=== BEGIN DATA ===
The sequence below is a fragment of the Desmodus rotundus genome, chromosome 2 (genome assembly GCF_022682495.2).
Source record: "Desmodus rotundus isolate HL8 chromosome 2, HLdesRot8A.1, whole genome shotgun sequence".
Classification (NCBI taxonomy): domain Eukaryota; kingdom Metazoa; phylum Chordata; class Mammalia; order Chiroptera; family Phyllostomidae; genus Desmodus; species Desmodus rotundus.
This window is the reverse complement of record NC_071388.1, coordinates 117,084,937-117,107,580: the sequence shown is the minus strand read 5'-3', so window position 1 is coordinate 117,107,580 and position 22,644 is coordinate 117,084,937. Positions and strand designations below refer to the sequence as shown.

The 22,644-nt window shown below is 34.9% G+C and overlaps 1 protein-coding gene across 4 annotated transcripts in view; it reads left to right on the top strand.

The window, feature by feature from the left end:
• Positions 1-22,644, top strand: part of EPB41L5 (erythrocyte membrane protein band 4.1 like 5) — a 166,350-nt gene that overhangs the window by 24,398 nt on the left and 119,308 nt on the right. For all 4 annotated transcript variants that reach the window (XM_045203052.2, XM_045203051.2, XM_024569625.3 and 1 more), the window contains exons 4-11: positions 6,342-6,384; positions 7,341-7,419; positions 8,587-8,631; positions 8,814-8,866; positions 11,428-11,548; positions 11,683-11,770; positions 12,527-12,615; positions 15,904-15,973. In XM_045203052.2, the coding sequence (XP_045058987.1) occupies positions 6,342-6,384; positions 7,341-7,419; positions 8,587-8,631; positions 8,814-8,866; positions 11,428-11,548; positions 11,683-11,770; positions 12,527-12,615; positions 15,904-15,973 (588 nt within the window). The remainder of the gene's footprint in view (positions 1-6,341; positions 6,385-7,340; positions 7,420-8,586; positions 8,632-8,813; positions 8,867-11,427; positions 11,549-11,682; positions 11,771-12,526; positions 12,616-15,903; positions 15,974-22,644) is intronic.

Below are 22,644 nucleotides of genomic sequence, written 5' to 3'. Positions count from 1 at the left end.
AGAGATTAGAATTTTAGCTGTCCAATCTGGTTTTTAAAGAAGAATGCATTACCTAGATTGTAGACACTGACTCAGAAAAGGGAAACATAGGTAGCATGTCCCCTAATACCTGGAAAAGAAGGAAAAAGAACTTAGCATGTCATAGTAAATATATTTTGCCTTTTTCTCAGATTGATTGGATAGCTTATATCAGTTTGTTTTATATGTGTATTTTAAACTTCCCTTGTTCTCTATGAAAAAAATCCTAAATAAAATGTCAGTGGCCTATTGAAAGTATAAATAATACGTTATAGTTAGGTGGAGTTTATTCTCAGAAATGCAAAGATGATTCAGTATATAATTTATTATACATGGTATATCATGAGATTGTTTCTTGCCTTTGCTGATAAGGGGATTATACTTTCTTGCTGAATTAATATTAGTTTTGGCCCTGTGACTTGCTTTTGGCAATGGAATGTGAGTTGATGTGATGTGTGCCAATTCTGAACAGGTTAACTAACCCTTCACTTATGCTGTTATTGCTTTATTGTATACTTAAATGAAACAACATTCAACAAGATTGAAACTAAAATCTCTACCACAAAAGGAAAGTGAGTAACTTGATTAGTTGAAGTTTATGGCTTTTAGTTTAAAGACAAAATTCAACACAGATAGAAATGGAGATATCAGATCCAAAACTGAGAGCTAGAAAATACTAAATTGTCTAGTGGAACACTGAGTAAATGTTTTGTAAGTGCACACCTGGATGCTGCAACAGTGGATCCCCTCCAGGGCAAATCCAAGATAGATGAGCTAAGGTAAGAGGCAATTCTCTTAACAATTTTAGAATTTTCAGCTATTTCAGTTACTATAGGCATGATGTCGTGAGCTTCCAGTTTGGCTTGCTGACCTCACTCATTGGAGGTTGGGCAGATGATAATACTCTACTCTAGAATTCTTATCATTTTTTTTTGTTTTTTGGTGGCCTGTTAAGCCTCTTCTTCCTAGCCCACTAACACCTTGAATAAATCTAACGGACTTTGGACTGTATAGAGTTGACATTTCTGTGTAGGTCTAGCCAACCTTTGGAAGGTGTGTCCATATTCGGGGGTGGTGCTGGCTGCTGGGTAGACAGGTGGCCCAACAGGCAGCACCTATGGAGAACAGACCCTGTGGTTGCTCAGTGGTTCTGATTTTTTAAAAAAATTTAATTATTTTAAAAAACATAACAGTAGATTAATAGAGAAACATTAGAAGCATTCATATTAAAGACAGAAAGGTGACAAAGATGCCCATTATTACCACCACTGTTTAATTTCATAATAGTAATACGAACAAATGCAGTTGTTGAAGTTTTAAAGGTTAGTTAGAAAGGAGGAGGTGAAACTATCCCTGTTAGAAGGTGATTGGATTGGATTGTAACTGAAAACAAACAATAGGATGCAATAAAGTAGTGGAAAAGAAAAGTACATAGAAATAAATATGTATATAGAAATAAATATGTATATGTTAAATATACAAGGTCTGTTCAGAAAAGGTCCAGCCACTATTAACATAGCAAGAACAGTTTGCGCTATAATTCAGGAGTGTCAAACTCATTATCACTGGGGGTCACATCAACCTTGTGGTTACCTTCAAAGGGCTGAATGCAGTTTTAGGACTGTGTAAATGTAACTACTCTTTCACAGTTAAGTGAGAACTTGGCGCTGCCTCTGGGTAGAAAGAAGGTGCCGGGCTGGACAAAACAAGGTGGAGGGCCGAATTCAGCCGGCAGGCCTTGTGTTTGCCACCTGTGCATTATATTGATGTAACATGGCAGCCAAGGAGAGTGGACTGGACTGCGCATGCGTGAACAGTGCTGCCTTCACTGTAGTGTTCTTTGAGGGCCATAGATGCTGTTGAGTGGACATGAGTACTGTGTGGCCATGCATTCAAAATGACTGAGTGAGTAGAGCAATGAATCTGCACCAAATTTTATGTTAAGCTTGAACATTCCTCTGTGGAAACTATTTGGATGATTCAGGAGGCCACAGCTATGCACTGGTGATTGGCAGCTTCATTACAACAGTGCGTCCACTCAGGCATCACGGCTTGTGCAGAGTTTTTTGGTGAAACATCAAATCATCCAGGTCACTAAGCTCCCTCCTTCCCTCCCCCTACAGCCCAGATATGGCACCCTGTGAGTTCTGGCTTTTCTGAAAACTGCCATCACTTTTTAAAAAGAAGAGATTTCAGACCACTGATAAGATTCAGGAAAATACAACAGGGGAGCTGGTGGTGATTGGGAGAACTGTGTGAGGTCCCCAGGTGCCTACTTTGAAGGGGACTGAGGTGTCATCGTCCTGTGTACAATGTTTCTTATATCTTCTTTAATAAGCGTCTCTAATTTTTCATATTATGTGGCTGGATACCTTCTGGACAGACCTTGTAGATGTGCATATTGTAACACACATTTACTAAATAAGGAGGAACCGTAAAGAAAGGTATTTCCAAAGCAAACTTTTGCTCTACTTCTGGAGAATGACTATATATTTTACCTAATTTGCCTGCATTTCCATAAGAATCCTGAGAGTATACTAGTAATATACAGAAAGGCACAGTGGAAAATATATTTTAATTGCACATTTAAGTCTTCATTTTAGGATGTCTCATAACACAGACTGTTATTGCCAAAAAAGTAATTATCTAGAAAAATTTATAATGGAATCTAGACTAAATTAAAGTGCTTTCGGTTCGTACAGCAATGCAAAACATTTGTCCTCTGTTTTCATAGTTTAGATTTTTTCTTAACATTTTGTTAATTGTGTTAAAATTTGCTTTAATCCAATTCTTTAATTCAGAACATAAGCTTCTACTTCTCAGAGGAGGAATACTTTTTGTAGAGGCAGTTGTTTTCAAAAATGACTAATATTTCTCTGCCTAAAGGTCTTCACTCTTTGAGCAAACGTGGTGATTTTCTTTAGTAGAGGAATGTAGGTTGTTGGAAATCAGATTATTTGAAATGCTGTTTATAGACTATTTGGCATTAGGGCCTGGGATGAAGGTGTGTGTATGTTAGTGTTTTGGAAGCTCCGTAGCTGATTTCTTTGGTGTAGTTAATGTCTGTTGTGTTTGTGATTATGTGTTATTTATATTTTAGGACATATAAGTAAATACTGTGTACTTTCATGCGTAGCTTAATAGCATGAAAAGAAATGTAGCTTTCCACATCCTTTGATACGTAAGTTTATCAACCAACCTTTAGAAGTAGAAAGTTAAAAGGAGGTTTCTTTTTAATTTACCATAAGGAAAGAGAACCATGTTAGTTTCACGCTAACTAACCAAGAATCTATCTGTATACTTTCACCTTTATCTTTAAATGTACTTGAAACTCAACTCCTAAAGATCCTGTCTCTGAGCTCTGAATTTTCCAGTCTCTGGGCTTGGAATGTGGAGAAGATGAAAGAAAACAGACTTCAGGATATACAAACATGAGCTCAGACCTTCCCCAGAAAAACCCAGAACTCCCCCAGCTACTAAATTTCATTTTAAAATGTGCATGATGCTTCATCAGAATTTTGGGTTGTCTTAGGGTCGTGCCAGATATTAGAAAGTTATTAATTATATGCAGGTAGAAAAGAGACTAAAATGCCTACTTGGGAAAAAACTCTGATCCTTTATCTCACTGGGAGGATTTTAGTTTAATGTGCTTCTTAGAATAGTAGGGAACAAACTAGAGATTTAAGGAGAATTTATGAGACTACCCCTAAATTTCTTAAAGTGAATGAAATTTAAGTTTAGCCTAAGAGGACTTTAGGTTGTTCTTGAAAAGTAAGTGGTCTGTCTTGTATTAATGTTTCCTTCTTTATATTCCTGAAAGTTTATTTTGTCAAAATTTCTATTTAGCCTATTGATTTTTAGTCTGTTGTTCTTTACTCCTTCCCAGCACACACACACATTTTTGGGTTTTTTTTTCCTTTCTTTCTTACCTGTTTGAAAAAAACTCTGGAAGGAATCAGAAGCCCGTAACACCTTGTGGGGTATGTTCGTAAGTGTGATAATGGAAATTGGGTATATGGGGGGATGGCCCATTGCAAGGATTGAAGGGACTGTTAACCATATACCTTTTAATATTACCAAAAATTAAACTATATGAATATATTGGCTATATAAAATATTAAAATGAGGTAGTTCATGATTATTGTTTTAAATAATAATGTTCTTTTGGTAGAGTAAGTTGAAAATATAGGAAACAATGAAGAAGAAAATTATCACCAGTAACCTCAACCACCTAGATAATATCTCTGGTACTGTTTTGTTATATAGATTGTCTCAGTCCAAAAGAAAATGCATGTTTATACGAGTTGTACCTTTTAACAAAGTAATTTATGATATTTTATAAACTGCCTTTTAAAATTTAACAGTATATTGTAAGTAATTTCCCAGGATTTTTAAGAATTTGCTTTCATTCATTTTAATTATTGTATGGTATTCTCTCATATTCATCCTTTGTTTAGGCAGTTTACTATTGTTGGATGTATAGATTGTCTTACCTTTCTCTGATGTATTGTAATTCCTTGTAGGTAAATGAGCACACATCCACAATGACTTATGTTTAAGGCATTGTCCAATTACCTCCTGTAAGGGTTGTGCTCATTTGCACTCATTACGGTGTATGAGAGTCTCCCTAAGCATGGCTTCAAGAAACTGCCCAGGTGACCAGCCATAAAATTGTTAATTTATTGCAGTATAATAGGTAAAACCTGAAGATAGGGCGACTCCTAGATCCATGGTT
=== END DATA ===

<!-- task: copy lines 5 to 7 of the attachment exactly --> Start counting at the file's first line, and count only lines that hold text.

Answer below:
The 22,644-nt window shown below is 34.9% G+C and overlaps 1 protein-coding gene across 4 annotated transcripts in view; it reads left to right on the top strand.

The window, feature by feature from the left end:
• Positions 1-22,644, top strand: part of EPB41L5 (erythrocyte membrane protein band 4.1 like 5) — a 166,350-nt gene that overhangs the window by 24,398 nt on the left and 119,308 nt on the right. For all 4 annotated transcript variants that reach the window (XM_045203052.2, XM_045203051.2, XM_024569625.3 and 1 more), the window contains exons 4-11: positions 6,342-6,384; positions 7,341-7,419; positions 8,587-8,631; positions 8,814-8,866; positions 11,428-11,548; positions 11,683-11,770; positions 12,527-12,615; positions 15,904-15,973. In XM_045203052.2, the coding sequence (XP_045058987.1) occupies positions 6,342-6,384; positions 7,341-7,419; positions 8,587-8,631; positions 8,814-8,866; positions 11,428-11,548; positions 11,683-11,770; positions 12,527-12,615; positions 15,904-15,973 (588 nt within the window). The remainder of the gene's footprint in view (positions 1-6,341; positions 6,385-7,340; positions 7,420-8,586; positions 8,632-8,813; positions 8,867-11,427; positions 11,549-11,682; positions 11,771-12,526; positions 12,616-15,903; positions 15,974-22,644) is intronic.